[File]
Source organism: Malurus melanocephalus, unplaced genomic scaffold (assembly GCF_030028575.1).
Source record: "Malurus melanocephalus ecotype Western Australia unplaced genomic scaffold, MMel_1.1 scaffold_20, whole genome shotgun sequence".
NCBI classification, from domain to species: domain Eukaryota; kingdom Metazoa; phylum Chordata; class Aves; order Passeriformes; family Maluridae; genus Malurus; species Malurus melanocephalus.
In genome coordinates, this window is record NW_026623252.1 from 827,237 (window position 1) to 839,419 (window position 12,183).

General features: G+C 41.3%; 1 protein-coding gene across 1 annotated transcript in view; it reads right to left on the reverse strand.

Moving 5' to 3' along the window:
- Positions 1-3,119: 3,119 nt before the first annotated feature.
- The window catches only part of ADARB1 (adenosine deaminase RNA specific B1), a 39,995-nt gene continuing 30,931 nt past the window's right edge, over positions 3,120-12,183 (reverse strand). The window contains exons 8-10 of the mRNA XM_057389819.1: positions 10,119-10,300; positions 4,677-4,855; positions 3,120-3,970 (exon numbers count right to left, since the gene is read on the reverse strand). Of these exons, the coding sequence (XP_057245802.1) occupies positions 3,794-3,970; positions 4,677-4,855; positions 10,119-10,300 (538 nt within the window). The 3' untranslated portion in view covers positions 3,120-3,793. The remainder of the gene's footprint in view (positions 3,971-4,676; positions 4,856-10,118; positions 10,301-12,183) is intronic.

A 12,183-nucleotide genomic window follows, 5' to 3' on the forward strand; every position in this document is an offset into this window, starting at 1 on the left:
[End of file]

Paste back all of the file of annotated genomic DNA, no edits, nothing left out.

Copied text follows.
Source organism: Malurus melanocephalus, unplaced genomic scaffold (assembly GCF_030028575.1).
Source record: "Malurus melanocephalus ecotype Western Australia unplaced genomic scaffold, MMel_1.1 scaffold_20, whole genome shotgun sequence".
NCBI classification, from domain to species: domain Eukaryota; kingdom Metazoa; phylum Chordata; class Aves; order Passeriformes; family Maluridae; genus Malurus; species Malurus melanocephalus.
In genome coordinates, this window is record NW_026623252.1 from 827,237 (window position 1) to 839,419 (window position 12,183).

General features: G+C 41.3%; 1 protein-coding gene across 1 annotated transcript in view; it reads right to left on the reverse strand.

Moving 5' to 3' along the window:
- Positions 1-3,119: 3,119 nt before the first annotated feature.
- The window catches only part of ADARB1 (adenosine deaminase RNA specific B1), a 39,995-nt gene continuing 30,931 nt past the window's right edge, over positions 3,120-12,183 (reverse strand). The window contains exons 8-10 of the mRNA XM_057389819.1: positions 10,119-10,300; positions 4,677-4,855; positions 3,120-3,970 (exon numbers count right to left, since the gene is read on the reverse strand). Of these exons, the coding sequence (XP_057245802.1) occupies positions 3,794-3,970; positions 4,677-4,855; positions 10,119-10,300 (538 nt within the window). The 3' untranslated portion in view covers positions 3,120-3,793. The remainder of the gene's footprint in view (positions 3,971-4,676; positions 4,856-10,118; positions 10,301-12,183) is intronic.

A 12,183-nucleotide genomic window follows, 5' to 3' on the forward strand; every position in this document is an offset into this window, starting at 1 on the left: